Competition – Analyze your competition & how your processes outweigh your competition. Explain where you want to be in relation to your competition and how you plan to reach that goal
Keys To Success – Identify three or four areas that you will focus on for optimal success.
Critical Issues – Identify three or four goals or issues that your firm plans to achieve during the year. Develop a strategic plan of how you will obtain each objective
Marketing Strategy – Attach a copy of your marketing plan.
Marketing Objectives – List the objectives of your marketing plan.
Financial Objectives – List the financial objectives of your firm and include your sales and expense forecasts along with checkpoints that will gauge performance levels.
Exit Strategy – Outline your succession plan – timeline, person(s) to retain your practice.

Once you’ve developed your business plan, don’t file it away until the end of the year when you’re making the appointment to see your CPA.   Use your business plan as a GPS guidance system for running your practice. Update it often; real-time changes are ideal, quarterly at a minimum.  Communicate your business plan to your team in order to effectively bring it to life and track milestones to enhance your overall business focus.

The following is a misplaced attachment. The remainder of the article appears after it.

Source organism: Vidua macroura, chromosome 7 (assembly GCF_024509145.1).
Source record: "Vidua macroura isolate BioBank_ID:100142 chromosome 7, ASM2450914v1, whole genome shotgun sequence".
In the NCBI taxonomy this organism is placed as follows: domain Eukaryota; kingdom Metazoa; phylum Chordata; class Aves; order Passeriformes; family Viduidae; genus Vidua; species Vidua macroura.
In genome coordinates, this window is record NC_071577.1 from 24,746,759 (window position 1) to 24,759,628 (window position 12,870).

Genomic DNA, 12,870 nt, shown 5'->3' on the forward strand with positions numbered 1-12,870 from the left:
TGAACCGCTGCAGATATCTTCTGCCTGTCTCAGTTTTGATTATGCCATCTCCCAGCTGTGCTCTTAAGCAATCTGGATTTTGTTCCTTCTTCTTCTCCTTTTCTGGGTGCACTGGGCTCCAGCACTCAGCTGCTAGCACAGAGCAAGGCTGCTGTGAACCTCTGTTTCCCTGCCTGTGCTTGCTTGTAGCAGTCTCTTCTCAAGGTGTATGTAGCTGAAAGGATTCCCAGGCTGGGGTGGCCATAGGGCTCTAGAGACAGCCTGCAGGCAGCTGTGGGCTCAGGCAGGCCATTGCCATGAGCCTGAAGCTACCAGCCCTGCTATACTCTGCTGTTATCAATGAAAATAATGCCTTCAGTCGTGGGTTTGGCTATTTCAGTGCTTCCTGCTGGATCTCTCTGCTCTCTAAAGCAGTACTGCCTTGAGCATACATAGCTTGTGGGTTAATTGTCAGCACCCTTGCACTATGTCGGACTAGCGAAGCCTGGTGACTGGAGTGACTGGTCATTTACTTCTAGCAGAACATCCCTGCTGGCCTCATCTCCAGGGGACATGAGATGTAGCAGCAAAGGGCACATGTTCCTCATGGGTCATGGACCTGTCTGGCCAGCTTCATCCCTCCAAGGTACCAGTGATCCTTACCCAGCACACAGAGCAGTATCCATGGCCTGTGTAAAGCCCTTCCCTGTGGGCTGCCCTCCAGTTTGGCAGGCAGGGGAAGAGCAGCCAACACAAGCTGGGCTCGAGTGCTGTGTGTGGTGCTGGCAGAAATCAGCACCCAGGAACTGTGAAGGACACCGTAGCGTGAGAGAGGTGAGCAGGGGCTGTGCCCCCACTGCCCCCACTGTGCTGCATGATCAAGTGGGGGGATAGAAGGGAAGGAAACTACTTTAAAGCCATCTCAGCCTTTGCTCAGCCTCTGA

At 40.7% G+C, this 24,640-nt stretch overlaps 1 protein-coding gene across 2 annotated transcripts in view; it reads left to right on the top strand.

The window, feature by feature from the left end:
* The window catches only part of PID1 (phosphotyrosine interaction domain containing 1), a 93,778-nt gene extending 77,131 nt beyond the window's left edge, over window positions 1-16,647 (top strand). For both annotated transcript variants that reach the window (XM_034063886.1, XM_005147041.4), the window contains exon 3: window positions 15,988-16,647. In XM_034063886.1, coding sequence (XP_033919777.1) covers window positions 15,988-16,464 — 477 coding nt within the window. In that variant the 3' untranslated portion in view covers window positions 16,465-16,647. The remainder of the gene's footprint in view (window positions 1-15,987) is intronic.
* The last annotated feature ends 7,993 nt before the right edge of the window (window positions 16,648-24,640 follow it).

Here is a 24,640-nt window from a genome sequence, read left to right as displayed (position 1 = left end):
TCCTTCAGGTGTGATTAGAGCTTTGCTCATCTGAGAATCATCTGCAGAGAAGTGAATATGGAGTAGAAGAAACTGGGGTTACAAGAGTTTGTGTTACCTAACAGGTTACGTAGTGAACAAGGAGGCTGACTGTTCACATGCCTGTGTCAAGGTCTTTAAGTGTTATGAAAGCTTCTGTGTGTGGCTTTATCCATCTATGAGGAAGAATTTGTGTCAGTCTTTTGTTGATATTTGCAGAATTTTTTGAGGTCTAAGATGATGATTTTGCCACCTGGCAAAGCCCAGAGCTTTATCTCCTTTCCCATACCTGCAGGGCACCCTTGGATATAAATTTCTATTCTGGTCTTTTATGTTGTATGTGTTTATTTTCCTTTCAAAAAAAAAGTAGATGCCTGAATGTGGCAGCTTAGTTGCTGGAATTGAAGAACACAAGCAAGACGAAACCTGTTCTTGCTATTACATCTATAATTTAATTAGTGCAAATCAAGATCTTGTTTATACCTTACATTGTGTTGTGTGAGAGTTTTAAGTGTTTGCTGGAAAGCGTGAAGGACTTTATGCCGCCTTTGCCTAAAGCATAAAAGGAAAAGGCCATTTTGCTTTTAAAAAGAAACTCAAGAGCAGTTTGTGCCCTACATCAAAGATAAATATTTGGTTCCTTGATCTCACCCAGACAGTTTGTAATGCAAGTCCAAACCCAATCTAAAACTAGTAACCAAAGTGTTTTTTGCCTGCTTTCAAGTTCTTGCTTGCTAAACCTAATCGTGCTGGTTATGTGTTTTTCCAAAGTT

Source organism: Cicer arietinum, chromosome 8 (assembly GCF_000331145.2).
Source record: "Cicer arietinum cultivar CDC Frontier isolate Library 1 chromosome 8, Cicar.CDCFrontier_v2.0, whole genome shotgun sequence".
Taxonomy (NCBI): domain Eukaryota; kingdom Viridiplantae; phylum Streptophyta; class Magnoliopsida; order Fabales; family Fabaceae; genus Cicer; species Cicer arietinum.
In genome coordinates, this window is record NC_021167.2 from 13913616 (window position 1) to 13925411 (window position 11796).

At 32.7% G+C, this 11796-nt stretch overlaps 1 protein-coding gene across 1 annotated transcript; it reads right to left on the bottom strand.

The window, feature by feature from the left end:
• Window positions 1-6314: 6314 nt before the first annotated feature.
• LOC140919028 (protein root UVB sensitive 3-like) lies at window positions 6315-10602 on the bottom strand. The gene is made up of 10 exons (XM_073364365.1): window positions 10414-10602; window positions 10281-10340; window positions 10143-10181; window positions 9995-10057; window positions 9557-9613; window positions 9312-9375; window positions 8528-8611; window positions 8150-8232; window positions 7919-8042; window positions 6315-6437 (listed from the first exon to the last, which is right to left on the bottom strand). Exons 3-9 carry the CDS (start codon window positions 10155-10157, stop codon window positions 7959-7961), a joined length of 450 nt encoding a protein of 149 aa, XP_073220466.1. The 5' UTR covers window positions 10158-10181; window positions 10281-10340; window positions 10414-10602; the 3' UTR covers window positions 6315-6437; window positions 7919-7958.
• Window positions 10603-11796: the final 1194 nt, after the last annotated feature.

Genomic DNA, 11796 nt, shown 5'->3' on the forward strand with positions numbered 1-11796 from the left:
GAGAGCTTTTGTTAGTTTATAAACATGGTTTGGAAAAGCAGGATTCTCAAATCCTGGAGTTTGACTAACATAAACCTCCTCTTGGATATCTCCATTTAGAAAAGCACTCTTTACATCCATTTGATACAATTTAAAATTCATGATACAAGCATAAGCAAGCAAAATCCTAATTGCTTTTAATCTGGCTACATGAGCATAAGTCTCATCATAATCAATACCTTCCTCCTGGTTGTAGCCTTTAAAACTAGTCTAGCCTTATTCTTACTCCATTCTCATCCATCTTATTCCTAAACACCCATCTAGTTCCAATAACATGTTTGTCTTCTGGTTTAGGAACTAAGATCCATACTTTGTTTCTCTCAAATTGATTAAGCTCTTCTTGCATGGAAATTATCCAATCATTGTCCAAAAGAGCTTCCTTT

As you begin to develop or review your business plan, contact Ironstone for tips and best practices that will assist you in taking your firm to the next level.  We have numerous tools and aides available for you and insight that will help you reach the goals you have set for yourself and your firm.
Follow us as we explore each of Ironstone’s Fundamental 4™!
• Strategic Planning
• Business Development
• Operational Effectiveness
• The Human Element

You won’t want to miss our next in the series: Business Development – Referral Networks